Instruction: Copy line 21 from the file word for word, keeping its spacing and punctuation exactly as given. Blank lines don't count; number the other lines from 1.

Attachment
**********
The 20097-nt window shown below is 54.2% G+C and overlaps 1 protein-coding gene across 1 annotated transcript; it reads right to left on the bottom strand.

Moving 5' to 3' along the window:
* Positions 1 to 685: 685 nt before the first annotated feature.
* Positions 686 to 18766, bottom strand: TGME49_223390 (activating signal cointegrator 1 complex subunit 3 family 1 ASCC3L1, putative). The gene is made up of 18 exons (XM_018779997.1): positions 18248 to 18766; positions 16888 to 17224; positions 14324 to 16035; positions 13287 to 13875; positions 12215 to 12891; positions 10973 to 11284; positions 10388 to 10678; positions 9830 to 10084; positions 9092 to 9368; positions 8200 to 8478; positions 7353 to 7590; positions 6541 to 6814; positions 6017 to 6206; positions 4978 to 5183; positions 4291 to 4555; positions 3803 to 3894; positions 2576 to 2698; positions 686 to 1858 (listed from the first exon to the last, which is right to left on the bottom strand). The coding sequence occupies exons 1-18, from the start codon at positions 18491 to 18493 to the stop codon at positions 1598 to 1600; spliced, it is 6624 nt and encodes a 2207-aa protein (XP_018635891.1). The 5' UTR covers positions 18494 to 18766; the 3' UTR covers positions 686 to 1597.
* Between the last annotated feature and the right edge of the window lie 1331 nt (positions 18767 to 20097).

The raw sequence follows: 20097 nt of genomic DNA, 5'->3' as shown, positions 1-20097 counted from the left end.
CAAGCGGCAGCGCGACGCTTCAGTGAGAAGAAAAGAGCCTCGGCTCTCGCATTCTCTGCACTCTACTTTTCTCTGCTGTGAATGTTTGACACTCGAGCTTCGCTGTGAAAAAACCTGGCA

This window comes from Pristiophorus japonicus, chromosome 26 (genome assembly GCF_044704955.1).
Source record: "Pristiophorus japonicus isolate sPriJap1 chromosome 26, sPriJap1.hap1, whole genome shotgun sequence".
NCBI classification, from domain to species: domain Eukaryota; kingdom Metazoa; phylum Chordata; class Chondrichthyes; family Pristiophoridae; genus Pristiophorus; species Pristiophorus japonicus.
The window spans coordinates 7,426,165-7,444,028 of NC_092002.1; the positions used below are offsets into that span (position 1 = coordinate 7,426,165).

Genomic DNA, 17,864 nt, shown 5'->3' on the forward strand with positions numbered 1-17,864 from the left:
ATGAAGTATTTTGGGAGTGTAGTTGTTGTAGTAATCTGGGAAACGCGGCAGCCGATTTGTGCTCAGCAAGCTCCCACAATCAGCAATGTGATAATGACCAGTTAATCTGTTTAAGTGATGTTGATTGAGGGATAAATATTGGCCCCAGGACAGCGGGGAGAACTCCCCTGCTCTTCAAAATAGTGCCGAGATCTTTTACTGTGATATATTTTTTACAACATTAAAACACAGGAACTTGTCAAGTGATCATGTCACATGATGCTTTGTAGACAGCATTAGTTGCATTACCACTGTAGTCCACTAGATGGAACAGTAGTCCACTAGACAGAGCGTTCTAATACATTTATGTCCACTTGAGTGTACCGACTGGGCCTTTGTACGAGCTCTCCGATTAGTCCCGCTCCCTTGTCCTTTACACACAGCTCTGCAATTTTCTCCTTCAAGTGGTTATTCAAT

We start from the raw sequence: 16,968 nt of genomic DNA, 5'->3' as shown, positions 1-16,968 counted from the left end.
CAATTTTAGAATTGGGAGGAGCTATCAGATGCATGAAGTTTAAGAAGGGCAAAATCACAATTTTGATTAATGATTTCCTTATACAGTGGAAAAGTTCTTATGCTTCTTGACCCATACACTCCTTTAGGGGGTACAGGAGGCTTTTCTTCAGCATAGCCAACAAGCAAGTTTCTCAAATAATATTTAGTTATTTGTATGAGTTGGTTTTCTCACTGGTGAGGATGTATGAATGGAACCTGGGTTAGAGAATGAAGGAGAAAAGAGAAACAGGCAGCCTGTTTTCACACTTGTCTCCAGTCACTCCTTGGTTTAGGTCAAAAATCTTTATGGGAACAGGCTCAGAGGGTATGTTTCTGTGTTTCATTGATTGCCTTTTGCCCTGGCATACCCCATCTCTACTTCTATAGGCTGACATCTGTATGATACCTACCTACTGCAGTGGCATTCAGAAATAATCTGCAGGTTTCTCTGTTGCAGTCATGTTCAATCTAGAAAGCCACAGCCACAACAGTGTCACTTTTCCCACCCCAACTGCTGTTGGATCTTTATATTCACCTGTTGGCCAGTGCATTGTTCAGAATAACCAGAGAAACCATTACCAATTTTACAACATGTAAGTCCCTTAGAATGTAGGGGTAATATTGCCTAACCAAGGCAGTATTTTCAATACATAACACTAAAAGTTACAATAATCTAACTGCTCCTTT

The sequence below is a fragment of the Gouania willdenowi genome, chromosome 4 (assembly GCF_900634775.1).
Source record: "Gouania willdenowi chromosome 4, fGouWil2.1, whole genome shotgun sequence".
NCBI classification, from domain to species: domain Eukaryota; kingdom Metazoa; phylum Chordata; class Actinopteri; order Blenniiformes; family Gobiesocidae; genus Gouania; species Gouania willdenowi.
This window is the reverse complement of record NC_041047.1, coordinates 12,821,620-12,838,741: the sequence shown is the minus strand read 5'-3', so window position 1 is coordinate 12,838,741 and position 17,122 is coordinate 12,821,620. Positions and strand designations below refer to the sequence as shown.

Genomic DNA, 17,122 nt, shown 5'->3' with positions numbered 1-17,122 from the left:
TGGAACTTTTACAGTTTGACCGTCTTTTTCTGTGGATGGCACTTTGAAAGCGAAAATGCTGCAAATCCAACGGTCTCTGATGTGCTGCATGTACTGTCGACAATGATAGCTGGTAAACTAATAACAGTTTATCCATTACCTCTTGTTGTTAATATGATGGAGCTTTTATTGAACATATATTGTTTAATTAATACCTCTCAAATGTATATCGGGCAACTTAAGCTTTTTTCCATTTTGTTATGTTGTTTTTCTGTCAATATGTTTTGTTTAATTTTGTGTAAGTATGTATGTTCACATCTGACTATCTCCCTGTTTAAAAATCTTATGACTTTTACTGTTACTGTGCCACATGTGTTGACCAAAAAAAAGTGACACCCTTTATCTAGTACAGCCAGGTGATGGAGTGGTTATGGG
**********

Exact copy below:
TGGAACTTTTACAGTTTGACCGTCTTTTTCTGTGGATGGCACTTTGAAAGCGAAAATGCTGCAAATCCAACGGTCTCTGATGTGCTGCATGTACTGTCGACAATGATAGCTGGTAAACTAATAACAGTTTATCCATTACCTCTTGTTGTTAATATGATGGAGCTTTTATTGAACATATATTGTTTAATTAATACCTCTCAAATGTATATCGGGCAACTTAAGCTTTTTTCCATTTTGTTATGTTGTTTTTCTGTCAATATGTTTTGTTTAATTTTGTGTAAGTATGTATGTTCACATCTGACTATCTCCCTGTTTAAAAATCTTATGACTTTTACTGTTACTGTGCCACATGTGTTGACCAAAAAAAAGTGACACCCTTTATCTAGTACAGCCAGGTGATGGAGTGGTTATGGG